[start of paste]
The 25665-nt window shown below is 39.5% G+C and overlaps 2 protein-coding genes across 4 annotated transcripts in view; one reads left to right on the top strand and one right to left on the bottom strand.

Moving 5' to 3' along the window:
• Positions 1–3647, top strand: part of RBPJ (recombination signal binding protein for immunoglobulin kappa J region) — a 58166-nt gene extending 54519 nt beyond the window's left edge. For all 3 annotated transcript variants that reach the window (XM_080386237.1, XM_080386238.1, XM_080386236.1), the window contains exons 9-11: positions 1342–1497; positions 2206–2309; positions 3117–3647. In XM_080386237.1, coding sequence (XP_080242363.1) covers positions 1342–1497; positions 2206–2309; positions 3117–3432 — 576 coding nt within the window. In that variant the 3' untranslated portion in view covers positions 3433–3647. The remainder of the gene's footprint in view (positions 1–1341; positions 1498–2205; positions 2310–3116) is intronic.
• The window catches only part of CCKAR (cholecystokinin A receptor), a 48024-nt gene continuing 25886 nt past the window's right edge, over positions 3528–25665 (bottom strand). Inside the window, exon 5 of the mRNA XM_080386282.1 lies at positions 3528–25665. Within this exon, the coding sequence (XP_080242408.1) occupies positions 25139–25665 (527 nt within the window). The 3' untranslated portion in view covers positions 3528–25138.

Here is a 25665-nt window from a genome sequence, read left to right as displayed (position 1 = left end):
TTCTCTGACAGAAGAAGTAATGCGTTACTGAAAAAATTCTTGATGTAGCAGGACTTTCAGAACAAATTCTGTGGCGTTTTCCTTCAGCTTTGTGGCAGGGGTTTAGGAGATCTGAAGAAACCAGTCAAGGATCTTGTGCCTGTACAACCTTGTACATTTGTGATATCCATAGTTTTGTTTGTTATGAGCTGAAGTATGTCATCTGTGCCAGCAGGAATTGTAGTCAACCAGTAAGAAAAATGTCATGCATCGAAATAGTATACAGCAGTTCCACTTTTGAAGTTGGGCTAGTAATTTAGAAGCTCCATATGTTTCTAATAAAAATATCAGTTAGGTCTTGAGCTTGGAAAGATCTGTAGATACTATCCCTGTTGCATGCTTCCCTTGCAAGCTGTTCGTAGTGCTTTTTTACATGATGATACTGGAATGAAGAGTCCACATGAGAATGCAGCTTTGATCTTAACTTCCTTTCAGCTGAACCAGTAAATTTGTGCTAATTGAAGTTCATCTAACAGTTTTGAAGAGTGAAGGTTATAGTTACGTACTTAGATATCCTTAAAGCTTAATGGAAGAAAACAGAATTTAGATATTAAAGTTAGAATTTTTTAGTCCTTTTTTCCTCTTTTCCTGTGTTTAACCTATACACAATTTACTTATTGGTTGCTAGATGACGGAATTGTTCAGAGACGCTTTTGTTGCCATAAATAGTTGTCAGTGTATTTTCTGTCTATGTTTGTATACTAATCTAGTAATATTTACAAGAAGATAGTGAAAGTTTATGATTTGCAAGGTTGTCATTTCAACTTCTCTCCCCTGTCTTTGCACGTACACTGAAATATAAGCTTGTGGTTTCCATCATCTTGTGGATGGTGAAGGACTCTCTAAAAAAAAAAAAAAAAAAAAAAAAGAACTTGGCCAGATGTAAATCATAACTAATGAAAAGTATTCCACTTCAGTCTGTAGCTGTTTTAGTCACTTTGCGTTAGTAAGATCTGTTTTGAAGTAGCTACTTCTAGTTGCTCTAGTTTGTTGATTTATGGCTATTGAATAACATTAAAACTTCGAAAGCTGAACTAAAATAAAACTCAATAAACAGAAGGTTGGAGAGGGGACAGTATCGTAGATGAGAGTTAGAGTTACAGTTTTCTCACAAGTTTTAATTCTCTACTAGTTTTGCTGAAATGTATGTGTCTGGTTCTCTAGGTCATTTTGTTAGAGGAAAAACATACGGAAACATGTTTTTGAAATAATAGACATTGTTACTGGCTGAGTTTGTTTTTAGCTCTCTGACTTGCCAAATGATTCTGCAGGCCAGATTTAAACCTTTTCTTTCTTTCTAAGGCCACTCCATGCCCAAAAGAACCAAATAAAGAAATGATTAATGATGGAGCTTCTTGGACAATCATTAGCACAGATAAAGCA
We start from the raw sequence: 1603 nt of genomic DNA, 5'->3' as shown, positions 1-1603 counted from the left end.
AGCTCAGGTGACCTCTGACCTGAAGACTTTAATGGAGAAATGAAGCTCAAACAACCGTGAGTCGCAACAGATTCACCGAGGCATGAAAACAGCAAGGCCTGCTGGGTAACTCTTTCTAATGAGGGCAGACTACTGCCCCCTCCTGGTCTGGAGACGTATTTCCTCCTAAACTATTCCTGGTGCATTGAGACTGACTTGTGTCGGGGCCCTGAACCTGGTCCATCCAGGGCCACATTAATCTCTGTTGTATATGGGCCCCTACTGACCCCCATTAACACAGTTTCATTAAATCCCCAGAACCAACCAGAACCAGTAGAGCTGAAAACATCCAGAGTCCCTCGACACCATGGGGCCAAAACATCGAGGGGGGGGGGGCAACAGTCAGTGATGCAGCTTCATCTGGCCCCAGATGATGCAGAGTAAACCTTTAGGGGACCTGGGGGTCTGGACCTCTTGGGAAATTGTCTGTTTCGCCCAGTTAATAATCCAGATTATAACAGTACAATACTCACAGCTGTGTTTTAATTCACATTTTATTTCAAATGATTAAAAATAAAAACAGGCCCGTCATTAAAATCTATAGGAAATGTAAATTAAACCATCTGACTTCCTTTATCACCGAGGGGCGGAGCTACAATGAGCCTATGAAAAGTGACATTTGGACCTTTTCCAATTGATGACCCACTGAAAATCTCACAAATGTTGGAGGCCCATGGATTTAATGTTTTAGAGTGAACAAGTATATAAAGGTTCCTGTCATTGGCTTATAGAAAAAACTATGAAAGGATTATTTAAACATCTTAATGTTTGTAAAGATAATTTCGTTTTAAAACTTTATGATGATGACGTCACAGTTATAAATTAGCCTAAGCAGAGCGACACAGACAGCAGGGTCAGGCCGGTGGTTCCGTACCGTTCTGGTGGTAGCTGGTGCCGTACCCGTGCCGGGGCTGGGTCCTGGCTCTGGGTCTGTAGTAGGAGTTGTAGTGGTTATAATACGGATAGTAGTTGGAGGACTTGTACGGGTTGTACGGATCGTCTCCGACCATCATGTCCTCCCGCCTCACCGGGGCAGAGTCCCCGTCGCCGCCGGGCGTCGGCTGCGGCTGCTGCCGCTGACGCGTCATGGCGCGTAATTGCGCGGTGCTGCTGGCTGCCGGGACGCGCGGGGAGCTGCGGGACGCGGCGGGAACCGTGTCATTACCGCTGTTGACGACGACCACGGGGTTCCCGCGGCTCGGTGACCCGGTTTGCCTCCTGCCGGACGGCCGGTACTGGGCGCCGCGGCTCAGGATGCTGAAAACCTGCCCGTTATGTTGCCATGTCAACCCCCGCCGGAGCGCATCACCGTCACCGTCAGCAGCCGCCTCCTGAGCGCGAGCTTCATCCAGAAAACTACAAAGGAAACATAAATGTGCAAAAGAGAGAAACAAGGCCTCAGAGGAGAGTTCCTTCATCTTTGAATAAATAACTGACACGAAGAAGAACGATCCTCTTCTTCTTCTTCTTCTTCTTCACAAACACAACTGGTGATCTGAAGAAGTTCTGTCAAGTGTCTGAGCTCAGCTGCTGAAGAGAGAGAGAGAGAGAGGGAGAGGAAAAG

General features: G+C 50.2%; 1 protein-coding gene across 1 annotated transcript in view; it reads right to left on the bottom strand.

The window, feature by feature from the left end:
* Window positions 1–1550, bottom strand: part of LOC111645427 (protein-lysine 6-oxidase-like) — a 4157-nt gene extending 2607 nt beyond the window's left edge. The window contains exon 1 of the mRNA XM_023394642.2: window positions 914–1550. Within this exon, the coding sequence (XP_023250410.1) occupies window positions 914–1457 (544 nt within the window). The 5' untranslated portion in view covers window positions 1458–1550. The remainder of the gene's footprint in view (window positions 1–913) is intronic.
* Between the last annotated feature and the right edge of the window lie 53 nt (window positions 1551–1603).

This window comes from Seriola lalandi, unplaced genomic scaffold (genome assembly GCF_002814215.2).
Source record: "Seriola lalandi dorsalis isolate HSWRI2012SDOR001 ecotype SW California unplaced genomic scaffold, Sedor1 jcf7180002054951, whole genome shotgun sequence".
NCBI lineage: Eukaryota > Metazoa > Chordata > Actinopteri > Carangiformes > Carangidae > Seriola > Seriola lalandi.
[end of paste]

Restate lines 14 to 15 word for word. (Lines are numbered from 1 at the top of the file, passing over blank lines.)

Source record: "Seriola lalandi dorsalis isolate HSWRI2012SDOR001 ecotype SW California unplaced genomic scaffold, Sedor1 jcf7180002054951, whole genome shotgun sequence".
NCBI lineage: Eukaryota > Metazoa > Chordata > Actinopteri > Carangiformes > Carangidae > Seriola > Seriola lalandi.